‘In addition to maintaining a focus on the employability of our students, there was a very deliberate desire to build an institution that was outstanding in its teaching and scholarship, and outstanding in its research, and we began to set about doing that,’ Bill says. There was also a deliberate decision not to be a general university in the manner of its long-established peers. Instead, Swinburne would be a specialist university based around outstanding science and technology and related areas, including business.
A university for everybody
That demanded new resources and facilities. The campus was redeveloped and with that came the creation of the Advanced Technologies Centre, opened in 2011, and the Advanced Manufacturing and Design Centre, opened in 2014. Bill says that credit for Swinburne’s growth and development is shared among the collective, which bought into the strategy for its future.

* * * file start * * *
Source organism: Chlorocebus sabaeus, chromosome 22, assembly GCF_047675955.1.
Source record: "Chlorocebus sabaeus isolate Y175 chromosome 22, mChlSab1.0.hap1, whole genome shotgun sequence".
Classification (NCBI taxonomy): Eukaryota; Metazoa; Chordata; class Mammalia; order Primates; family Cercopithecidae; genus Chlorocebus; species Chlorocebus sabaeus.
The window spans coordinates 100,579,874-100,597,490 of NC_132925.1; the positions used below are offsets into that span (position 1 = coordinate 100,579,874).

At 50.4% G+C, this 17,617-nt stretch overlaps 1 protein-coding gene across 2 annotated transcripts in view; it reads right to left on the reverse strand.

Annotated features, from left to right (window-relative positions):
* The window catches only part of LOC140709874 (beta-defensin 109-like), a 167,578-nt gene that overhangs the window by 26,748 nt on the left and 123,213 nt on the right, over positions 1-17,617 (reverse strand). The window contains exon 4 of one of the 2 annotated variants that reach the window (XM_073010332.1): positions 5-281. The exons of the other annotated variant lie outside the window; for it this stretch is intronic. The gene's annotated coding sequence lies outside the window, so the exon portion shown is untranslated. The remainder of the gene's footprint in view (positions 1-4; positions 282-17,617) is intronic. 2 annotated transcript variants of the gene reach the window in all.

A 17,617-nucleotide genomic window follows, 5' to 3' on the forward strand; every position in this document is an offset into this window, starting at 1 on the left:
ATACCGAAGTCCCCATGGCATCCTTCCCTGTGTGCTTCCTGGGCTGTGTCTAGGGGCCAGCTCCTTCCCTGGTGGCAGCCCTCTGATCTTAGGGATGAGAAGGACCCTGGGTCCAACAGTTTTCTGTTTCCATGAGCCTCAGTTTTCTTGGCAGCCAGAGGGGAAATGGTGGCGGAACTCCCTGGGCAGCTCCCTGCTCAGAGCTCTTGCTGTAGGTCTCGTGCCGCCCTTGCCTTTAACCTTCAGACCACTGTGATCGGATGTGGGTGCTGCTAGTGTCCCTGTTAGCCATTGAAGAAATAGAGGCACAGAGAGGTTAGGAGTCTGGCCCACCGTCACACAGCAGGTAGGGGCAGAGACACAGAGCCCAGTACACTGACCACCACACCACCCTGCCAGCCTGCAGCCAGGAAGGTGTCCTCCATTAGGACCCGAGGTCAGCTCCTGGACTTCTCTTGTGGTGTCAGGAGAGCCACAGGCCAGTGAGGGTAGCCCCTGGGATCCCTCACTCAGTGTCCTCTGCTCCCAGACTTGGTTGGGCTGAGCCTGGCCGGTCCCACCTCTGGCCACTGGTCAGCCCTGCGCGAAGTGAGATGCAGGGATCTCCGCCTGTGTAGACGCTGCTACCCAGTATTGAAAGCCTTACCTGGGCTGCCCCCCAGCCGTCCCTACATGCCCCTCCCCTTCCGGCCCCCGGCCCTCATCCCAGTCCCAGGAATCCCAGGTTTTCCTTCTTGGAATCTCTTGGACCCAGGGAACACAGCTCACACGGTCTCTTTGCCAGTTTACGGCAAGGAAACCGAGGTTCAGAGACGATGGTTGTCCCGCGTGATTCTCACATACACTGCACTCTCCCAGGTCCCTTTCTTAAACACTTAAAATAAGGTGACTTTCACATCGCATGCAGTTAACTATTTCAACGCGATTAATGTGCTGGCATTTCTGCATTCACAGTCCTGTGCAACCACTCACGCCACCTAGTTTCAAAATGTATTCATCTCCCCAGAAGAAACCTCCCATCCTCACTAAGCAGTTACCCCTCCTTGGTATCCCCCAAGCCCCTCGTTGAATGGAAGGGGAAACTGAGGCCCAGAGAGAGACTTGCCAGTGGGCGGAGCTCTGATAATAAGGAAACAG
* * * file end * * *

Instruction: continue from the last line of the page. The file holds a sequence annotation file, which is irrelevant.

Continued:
"The world was rapidly changing around us and we needed to change with it."
‘The thing I thought the university had not quite yet understood were the significant changes buffeting Australian society. Some industries were rapidly declining and others were expanding. The workforce was changing before our eyes: I was observing so many careers in which women were becoming the dominant force,’ Bill says.
‘I was observing within the law that there were more women graduates than men, and that women were becoming more dominant in the accounting profession. In addition, there were more people deciding to work part time and many deciding to work for themselves. The world was rapidly changing around us and we needed to change with it.’